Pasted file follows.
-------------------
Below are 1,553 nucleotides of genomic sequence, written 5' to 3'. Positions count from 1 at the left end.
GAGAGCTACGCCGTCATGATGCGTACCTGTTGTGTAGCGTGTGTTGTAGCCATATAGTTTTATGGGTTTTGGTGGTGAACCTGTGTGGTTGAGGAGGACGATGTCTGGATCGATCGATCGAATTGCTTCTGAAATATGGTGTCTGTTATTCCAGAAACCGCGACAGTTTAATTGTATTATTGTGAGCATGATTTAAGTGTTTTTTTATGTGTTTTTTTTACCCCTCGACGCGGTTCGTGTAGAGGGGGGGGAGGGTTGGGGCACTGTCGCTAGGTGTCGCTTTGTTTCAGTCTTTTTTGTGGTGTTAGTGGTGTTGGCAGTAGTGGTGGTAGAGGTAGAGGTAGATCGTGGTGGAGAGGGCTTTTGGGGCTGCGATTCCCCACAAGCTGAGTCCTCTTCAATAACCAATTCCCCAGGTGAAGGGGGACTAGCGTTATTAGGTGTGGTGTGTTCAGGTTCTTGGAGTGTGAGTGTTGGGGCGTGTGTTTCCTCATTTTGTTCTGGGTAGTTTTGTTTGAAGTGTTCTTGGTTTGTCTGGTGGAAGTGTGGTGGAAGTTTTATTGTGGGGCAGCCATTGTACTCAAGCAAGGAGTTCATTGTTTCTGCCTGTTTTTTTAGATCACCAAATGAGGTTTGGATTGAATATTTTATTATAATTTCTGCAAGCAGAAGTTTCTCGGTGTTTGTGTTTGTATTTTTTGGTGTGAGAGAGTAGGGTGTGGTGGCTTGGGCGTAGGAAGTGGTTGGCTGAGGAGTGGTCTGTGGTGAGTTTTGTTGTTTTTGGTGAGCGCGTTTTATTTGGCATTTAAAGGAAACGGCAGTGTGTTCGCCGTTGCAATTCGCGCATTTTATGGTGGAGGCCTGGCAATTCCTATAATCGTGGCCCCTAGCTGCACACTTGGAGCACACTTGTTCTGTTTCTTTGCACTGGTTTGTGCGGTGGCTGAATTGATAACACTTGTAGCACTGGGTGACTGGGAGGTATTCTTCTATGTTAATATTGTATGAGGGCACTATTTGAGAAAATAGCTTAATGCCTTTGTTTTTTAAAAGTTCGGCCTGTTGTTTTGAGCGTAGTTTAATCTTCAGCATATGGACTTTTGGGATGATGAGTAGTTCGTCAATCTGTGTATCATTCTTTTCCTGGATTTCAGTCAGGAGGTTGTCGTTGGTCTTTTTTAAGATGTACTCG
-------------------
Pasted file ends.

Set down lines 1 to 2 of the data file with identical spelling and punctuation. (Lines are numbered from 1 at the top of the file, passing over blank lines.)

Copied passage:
Below are 1,553 nucleotides of genomic sequence, written 5' to 3'. Positions count from 1 at the left end.
GAGAGCTACGCCGTCATGATGCGTACCTGTTGTGTAGCGTGTGTTGTAGCCATATAGTTTTATGGGTTTTGGTGGTGAACCTGTGTGGTTGAGGAGGACGATGTCTGGATCGATCGATCGAATTGCTTCTGAAATATGGTGTCTGTTATTCCAGAAACCGCGACAGTTTAATTGTATTATTGTGAGCATGATTTAAGTGTTTTTTTATGTGTTTTTTTTACCCCTCGACGCGGTTCGTGTAGAGGGGGGGGAGGGTTGGGGCACTGTCGCTAGGTGTCGCTTTGTTTCAGTCTTTTTTGTGGTGTTAGTGGTGTTGGCAGTAGTGGTGGTAGAGGTAGAGGTAGATCGTGGTGGAGAGGGCTTTTGGGGCTGCGATTCCCCACAAGCTGAGTCCTCTTCAATAACCAATTCCCCAGGTGAAGGGGGACTAGCGTTATTAGGTGTGGTGTGTTCAGGTTCTTGGAGTGTGAGTGTTGGGGCGTGTGTTTCCTCATTTTGTTCTGGGTAGTTTTGTTTGAAGTGTTCTTGGTTTGTCTGGTGGAAGTGTGGTGGAAGTTTTATTGTGGGGCAGCCATTGTACTCAAGCAAGGAGTTCATTGTTTCTGCCTGTTTTTTTAGATCACCAAATGAGGTTTGGATTGAATATTTTATTATAATTTCTGCAAGCAGAAGTTTCTCGGTGTTTGTGTTTGTATTTTTTGGTGTGAGAGAGTAGGGTGTGGTGGCTTGGGCGTAGGAAGTGGTTGGCTGAGGAGTGGTCTGTGGTGAGTTTTGTTGTTTTTGGTGAGCGCGTTTTATTTGGCATTTAAAGGAAACGGCAGTGTGTTCGCCGTTGCAATTCGCGCATTTTATGGTGGAGGCCTGGCAATTCCTATAATCGTGGCCCCTAGCTGCACACTTGGAGCACACTTGTTCTGTTTCTTTGCACTGGTTTGTGCGGTGGCTGAATTGATAACACTTGTAGCACTGGGTGACTGGGAGGTATTCTTCTATGTTAATATTGTATGAGGGCACTATTTGAGAAAATAGCTTAATGCCTTTGTTTTTTAAAAGTTCGGCCTGTTGTTTTGAGCGTAGTTTAATCTTCAGCATATGGACTTTTGGGATGATGAGTAGTTCGTCAATCTGTGTATCATTCTTTTCCTGGATTTCAGTCAGGAGGTTGTCGTTGGTCTTTTTTAAGATGTACTCG